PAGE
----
Almost all research studies in social and behavioral sciences regardless of disciplines/programs require a rationale or base for conducting research. This rationale/base is often called theoretical framework. A host of researchers have provided varying definitions of theoretical framework (Sekaran, 2000; Camp, 2001; Elliott; 2005, Tuckman, 1999). A theoretical framework is a conceptual model of how one theorizes or makes logical sense of the relationships among several factors that have been identified as important to the problem (Sekaran, 2000). In essence, it attempts to integrate key pieces of information especially variables in a logical manner, and thereby conceptualizes a problem that can be tested. Theoretical framework visually tells the big picture (research) of the study, identifies literature review categories and directs research objectives. A typical theoretical framework provides a schematic description of relationships between and among independent, dependent, moderator, control, and extraneous variables so that a reader can easily comprehend the theorized relationships (Figure 1). Independent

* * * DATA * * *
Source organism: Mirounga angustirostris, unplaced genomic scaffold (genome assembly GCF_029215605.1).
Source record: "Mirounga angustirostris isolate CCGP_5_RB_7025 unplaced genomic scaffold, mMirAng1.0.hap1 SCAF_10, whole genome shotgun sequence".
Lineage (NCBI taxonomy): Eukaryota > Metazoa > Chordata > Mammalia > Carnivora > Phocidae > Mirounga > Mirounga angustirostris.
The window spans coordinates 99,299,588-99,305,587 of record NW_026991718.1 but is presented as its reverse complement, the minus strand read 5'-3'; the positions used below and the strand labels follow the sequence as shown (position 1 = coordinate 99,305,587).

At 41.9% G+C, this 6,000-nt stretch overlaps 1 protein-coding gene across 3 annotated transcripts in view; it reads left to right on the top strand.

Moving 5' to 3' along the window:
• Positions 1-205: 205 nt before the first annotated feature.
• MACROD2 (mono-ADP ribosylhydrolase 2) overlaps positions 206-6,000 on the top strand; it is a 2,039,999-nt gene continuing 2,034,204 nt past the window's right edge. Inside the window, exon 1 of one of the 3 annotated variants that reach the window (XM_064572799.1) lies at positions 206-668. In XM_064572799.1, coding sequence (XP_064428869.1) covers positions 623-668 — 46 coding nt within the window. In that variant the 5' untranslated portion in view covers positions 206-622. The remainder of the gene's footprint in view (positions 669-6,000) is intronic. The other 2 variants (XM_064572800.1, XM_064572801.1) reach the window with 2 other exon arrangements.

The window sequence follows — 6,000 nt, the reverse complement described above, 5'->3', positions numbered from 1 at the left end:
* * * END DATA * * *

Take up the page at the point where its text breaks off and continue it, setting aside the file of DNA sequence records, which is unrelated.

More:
Figure 1: Relationships Between Variables
Although theoretical framework helps build a base for the study, very few studies have discussed linkages between theoretical framework and research types. The focus of this poster presentation is to describe the connection between theoretical framework and research types. Radhakrishna, Leite, and Baggett (2003) presented a typology for research designs used in agricultural education. Using the quantitative research paradigm, they classified research designs into three categories: descriptive, descriptive-correlational, and experimental. The decision to select a research design depends on the goals of one’s research study. It also depends on the review of literature which provides a solid...
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